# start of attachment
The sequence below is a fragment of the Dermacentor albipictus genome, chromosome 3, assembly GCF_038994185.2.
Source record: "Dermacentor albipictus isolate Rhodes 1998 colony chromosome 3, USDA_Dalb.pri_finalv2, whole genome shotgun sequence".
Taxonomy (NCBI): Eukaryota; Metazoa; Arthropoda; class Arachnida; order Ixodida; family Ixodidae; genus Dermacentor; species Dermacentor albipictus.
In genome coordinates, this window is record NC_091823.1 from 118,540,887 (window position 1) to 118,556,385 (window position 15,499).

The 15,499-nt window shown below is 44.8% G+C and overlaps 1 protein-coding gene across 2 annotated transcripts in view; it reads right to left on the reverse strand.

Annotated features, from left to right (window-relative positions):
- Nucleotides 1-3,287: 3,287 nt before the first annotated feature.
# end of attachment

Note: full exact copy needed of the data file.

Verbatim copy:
The sequence below is a fragment of the Dermacentor albipictus genome, chromosome 3, assembly GCF_038994185.2.
Source record: "Dermacentor albipictus isolate Rhodes 1998 colony chromosome 3, USDA_Dalb.pri_finalv2, whole genome shotgun sequence".
Taxonomy (NCBI): Eukaryota; Metazoa; Arthropoda; class Arachnida; order Ixodida; family Ixodidae; genus Dermacentor; species Dermacentor albipictus.
In genome coordinates, this window is record NC_091823.1 from 118,540,887 (window position 1) to 118,556,385 (window position 15,499).

The 15,499-nt window shown below is 44.8% G+C and overlaps 1 protein-coding gene across 2 annotated transcripts in view; it reads right to left on the reverse strand.

Annotated features, from left to right (window-relative positions):
- Nucleotides 1-3,287: 3,287 nt before the first annotated feature.